Report from India (Part 2): Improving Conditions on Tea FarmsDecember 21, 2010
Tensie Whelan visits Rainforest Alliance Certified tea estates in the mountains of southern India, where she encounters wildlife now benefitting from forest conservation measures on tea estates.
The clouds hang heavy in the Nilgris hills, which look blue through the morning mist. They are planted with tea bushes that run in vertical rows. Original forests wend their way through the canyons that fold along waterways. It’s a magical place.
We visit the Havukul and Glendale Estates, both of which have been selling their leaves to Lipton ever since the company committed to sourcing Rainforest Alliance Certified tea.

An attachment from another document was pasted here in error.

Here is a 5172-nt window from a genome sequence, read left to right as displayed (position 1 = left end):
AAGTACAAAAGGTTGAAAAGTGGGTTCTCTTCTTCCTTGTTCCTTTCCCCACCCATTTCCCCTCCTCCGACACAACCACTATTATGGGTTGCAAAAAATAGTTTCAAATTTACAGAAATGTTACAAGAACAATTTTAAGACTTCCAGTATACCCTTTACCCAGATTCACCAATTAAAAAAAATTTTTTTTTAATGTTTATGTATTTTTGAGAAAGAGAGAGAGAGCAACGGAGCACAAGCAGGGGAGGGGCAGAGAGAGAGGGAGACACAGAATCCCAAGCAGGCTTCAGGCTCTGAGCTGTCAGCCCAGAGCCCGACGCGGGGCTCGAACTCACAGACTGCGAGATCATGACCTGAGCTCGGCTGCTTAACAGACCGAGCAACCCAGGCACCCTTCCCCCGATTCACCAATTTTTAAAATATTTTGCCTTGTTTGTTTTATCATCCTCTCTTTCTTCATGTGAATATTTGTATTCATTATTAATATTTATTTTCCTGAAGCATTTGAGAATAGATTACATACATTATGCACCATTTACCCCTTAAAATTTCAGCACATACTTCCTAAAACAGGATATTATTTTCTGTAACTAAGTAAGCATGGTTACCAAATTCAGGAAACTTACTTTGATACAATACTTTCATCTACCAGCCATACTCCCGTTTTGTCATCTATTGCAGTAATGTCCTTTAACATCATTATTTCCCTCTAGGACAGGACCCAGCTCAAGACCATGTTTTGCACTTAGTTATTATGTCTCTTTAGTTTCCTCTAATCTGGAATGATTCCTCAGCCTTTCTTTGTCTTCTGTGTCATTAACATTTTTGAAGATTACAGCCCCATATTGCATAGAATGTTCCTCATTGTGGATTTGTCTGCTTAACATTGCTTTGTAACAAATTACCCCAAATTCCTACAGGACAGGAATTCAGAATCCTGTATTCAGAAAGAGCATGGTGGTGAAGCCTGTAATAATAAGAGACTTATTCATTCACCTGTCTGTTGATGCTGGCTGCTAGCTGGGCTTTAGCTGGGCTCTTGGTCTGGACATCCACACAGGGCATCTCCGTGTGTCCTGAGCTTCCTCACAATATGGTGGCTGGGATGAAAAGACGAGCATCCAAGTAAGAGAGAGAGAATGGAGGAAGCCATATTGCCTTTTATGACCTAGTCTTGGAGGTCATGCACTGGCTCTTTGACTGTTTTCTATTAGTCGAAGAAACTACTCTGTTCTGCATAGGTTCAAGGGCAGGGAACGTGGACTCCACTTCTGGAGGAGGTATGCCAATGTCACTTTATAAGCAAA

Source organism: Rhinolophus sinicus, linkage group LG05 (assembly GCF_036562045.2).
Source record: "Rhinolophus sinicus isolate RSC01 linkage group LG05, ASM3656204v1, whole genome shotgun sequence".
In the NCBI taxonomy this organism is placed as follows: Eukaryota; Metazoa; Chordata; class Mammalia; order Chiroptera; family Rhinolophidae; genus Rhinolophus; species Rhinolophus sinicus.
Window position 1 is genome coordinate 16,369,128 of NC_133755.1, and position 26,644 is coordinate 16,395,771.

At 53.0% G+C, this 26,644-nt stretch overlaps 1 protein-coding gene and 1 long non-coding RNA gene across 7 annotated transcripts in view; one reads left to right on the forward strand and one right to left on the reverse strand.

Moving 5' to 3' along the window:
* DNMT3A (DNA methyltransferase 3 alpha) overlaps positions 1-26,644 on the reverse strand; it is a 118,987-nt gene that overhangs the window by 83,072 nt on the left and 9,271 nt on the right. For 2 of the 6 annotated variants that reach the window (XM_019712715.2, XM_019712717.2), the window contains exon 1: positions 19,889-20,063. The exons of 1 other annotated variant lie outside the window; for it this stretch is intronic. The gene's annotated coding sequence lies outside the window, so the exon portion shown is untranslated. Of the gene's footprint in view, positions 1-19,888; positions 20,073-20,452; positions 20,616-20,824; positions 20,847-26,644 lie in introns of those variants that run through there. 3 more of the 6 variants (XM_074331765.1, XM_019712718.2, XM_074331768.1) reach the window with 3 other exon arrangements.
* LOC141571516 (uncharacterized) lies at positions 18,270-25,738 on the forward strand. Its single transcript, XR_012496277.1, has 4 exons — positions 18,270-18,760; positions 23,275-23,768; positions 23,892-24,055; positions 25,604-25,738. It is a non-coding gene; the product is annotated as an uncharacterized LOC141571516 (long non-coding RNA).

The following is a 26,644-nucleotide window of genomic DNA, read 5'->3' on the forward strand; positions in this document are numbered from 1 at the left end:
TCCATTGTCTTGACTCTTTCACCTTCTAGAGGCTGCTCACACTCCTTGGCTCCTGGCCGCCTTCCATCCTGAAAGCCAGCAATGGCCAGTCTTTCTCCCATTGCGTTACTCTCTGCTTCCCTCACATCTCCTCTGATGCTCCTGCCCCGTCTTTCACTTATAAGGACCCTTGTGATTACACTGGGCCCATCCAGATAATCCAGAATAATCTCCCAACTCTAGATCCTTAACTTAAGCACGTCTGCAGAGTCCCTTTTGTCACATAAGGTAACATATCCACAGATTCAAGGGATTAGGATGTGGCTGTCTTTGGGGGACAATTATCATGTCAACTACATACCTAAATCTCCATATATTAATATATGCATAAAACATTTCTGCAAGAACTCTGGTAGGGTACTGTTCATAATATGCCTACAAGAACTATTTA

At Havukul, the estate managers are proud of their new worker housing. Roofs have been replaced, access to potable water has been improved and waste disposal issues have been addressed.
As the manager explains, they have begun to measure water consumption and waste generation. Since they had not monitored those indicators before certification, until recently they had no idea how much waste was generated.
They’ve replaced leaky pipes, instituted recycling programs and built a new facility to house agrochemicals and protect workers from toxicity. The Glendale Estate has made similar improvements, while offering a one percent bonus plan for workers who recycle their waste.
Both estates have beautiful forest remnants on their properties, which host wildlife species including tigers Glendale has set up a wildlife drinking pond and reforested key habitat areas. In their children’s education program, students on the farm and in the community learn about wildlife, the environment and recycling.